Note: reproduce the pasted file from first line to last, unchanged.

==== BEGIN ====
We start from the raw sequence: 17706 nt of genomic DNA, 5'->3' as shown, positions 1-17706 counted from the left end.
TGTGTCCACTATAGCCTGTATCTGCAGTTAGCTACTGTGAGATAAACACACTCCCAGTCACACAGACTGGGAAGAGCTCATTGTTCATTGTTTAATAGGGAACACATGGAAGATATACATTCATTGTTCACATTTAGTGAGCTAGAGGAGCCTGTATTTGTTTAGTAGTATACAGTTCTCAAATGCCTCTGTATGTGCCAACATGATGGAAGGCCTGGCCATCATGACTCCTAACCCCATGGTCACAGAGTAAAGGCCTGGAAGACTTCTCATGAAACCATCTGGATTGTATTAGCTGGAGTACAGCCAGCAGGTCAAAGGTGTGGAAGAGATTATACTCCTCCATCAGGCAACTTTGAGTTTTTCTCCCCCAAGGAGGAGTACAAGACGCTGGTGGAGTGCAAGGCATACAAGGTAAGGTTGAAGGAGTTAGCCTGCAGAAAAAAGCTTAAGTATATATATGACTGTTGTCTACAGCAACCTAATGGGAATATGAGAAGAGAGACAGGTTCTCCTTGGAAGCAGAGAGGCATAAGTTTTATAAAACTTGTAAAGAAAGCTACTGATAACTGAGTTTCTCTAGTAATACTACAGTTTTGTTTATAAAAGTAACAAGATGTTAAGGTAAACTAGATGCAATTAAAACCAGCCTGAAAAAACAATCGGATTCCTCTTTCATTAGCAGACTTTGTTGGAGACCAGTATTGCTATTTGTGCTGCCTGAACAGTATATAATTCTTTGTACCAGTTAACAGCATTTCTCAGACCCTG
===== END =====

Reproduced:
We start from the raw sequence: 17706 nt of genomic DNA, 5'->3' as shown, positions 1-17706 counted from the left end.
TGTGTCCACTATAGCCTGTATCTGCAGTTAGCTACTGTGAGATAAACACACTCCCAGTCACACAGACTGGGAAGAGCTCATTGTTCATTGTTTAATAGGGAACACATGGAAGATATACATTCATTGTTCACATTTAGTGAGCTAGAGGAGCCTGTATTTGTTTAGTAGTATACAGTTCTCAAATGCCTCTGTATGTGCCAACATGATGGAAGGCCTGGCCATCATGACTCCTAACCCCATGGTCACAGAGTAAAGGCCTGGAAGACTTCTCATGAAACCATCTGGATTGTATTAGCTGGAGTACAGCCAGCAGGTCAAAGGTGTGGAAGAGATTATACTCCTCCATCAGGCAACTTTGAGTTTTTCTCCCCCAAGGAGGAGTACAAGACGCTGGTGGAGTGCAAGGCATACAAGGTAAGGTTGAAGGAGTTAGCCTGCAGAAAAAAGCTTAAGTATATATATGACTGTTGTCTACAGCAACCTAATGGGAATATGAGAAGAGAGACAGGTTCTCCTTGGAAGCAGAGAGGCATAAGTTTTATAAAACTTGTAAAGAAAGCTACTGATAACTGAGTTTCTCTAGTAATACTACAGTTTTGTTTATAAAAGTAACAAGATGTTAAGGTAAACTAGATGCAATTAAAACCAGCCTGAAAAAACAATCGGATTCCTCTTTCATTAGCAGACTTTGTTGGAGACCAGTATTGCTATTTGTGCTGCCTGAACAGTATATAATTCTTTGTACCAGTTAACAGCATTTCTCAGACCCTG